Continuing our trend of only seeing blockbuster series movies, we were at the theater to see Skyfall as soon as it came out in India. I believe once again everyone was assigned seats in the same row. This was the first time we noticed most of the seats didn't have numbers on them. We had a confab as to whether seat number 1 was on the far left or the far right, but we couldn't decide and so we couldn't figure out which seat was 8 and which was 9.  Anyways, we sat in our seats (or what we thought were out seats) until another couple with 6 and 7 showed up and were all, "You're in our seats." We disagreed and then started arguing with each other regarding which side of the row was seat 1. Finally, Mr. ATK was like, "You know what? This is stupid. Let's just move up a row." So we abandon our seats in the completely full row and climb over the seats to sit in the completely empty row right in front of the seats were in. No harm, no foul, right? Wrong. Right away the usher scurries over and asks to see our tickets. Upon seeing our tickets, he is all, "These are not your seats. Those are your seats." [Points at the two empty seats in an otherwise totally full row.]  Mr. ATK starts to argue with the usher, but to no avail. We go back to our packed row and grumble every time someone climbs over us to go to the bathroom during the movie.

As for the movie, I learned India apparently has pretty strong anti-smoking regulations in, like, movies and on TV. Every time a character is shown smoking there is a scroll that runs across the screen saying, "Warning: Tobacco kills" or something. It's kind of distracting, actually. Oh, and before the movie started there was an anti-smoking ad with, like, a sponge full of tar being squeezed out and compared to a smoker's lung. It was pretty gross. Incidentally, I am actually in favor of larger warning labels and I really like the pictorial warning some countries put on their tobacco products. I actually worked as a research assistant on a couple projects about tobacco regulations and advertising and stuff (even helped edit the chapters in this book), but this scroll thing? Very distracting. I am not a fan. So there is one scene, in the casino in Macau, where a lady is smoking (I assume that is how we know she is a bad guy) and during the whole scene this "WARNING: SMOKING IS BAD" crawl keeps happening. Ugh.  (Also, turns out she's not a bad guy. The smoking fooled me!)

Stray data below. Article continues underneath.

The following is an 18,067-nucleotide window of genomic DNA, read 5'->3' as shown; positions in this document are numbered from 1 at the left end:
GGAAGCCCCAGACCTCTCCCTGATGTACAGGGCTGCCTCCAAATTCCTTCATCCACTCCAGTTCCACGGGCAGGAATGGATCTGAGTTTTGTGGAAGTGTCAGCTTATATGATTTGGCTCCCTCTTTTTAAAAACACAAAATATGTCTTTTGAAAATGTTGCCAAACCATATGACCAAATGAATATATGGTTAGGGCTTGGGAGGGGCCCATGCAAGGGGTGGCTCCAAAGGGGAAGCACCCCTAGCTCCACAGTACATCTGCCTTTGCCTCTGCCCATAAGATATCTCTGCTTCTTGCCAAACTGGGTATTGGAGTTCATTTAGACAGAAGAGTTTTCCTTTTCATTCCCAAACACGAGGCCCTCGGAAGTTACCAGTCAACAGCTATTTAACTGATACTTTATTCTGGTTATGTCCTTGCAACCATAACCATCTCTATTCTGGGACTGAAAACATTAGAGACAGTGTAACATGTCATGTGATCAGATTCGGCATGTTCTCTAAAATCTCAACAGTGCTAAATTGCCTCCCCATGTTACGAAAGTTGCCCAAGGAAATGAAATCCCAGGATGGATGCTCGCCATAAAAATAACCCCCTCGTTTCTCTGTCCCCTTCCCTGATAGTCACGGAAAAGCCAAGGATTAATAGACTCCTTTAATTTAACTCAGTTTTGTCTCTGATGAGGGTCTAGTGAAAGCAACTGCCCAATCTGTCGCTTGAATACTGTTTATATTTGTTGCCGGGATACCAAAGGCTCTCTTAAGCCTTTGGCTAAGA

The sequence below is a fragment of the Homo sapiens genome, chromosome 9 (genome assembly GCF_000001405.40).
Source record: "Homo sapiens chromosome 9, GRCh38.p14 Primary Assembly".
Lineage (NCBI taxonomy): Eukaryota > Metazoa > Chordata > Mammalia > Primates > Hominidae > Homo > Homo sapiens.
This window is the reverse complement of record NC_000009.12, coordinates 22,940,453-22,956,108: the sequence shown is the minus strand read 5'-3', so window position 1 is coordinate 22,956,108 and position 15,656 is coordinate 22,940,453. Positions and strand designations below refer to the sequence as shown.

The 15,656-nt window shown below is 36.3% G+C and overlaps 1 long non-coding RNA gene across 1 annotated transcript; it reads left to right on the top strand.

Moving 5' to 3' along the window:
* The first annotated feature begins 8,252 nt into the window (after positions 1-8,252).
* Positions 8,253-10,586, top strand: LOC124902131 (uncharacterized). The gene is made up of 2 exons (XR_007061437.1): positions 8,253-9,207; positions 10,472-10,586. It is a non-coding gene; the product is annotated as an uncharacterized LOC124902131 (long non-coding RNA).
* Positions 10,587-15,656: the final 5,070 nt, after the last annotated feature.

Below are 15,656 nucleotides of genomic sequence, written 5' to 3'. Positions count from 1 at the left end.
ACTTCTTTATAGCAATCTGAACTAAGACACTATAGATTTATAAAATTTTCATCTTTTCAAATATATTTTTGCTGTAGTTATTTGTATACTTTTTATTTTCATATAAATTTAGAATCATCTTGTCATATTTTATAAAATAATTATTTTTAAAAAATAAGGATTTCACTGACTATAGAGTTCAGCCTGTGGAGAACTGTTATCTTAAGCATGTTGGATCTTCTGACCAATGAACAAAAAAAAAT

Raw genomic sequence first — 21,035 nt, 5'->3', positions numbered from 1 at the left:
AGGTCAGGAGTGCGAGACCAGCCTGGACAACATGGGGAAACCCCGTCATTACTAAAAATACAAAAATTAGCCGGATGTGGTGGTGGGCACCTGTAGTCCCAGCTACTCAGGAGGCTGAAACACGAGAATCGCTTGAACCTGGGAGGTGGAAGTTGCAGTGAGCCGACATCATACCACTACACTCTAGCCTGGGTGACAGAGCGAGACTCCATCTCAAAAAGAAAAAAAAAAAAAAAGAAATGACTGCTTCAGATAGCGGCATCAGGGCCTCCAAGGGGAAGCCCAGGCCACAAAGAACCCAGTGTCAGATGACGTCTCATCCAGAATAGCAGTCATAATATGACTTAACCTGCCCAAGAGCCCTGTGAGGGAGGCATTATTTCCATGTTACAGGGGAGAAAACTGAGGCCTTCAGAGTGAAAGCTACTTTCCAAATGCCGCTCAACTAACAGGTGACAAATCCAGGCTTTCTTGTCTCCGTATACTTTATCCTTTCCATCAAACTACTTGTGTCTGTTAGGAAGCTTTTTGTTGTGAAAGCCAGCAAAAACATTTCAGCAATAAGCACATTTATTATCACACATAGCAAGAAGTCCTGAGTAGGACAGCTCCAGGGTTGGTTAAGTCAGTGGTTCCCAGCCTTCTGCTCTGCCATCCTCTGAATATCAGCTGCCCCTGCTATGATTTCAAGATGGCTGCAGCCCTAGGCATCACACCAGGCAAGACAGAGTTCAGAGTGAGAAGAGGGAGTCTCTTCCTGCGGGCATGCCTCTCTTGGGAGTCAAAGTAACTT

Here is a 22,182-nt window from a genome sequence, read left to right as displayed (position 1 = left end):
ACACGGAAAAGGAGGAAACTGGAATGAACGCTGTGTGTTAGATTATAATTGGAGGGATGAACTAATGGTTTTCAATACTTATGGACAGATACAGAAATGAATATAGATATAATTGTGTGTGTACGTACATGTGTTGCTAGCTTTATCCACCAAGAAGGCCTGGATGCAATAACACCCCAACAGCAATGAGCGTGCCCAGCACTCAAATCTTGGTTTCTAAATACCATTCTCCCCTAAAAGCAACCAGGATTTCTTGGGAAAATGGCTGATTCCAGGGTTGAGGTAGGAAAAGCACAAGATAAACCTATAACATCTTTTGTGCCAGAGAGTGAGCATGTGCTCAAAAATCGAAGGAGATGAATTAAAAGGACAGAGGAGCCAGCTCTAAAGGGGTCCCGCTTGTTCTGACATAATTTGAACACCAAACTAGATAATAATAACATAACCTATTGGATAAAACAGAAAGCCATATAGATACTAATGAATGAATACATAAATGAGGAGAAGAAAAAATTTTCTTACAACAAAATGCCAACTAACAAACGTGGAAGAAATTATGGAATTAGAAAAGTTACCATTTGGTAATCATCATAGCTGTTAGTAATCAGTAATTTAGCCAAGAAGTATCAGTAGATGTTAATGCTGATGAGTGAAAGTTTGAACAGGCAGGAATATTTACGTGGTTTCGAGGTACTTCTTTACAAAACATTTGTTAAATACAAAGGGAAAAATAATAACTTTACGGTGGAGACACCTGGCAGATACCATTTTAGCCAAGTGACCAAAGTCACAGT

Apart from that, I loved Chekhov's kimodo dragon, but that whole thing at the Bond estate with Daddy Warbucks was essentially the James Bond version of Home Alone ("Come and get me, you big horse's ass!") And I can't believe they killed Judi Dench!

Best Bond credit sequence yet, though.

5.) Argo (December 2012)
No funny stories about Argo. We had wanted to see it in India (it came out in October) but was only in the theater for a week and so we missed it as it was quickly bumped for Dhoom 2 or some other Bollywood classic. Then Mr. ATK went to Dubai for three weeks on temporary duty and I went to visit over Christmas. So we saw Argo in the United Arab Emirates (separately, though. He had seen it before I arrived). Very nice theater, you can pick your seats (and are not forced to all sit next to each other in one row), solid popcorn--it was like being at a Marcus Theater. The only hiccup was the theater was a multi-story megaplex and I had some trouble finding the correct theater.

As for the movie itself? The ATKs give it two thumbs up. Always exciting to see something vaguely related to the work you do glamorized on the big screen. Ben Affleck sure has come a long way from Reindeer Games.

 6.) Life of Pi (December 2012)
The other movie we saw in Dubai was Life of Pi. Kind of wished we had selected Silver Linings Playbook instead. Life of Pi was good and all, but it stars an Indian guy and starts off in India so it was in the theaters in India for, like, a month. A movie about a crazy dude whose crazy dad loves the Philadelphia Eagles and then starts an up and down romance with a caustic widow... except for the ballroom dancing parts, this is not really a movie made for Indian audiences. Unsurprisingly, it never came out in India and so I didn't get to see it.

This movie seemed longer than it needed to be and that whale wasn't even in the book. 

7.) Lincoln (February 2013)
This one we went to at the American Center, which is affiliated with the embassy. It's where we do a lot of our cultural outreach and stuff. They occasionally show movies as well. MamaTK and Best FriendTK were visiting at the time and since niether had seen Lincoln before, we decided to go. We actually needed tickets ahead of time (they are free so it's first come, first serve) but got four without a problem. Since this was an American run establishment, there were no shenanigans. We didn't all have to sit in the same row this time, which was nice. Oh, now that I think about it there was a random intermission in this movie. That was disappointing. Can people really not sit still for two hours?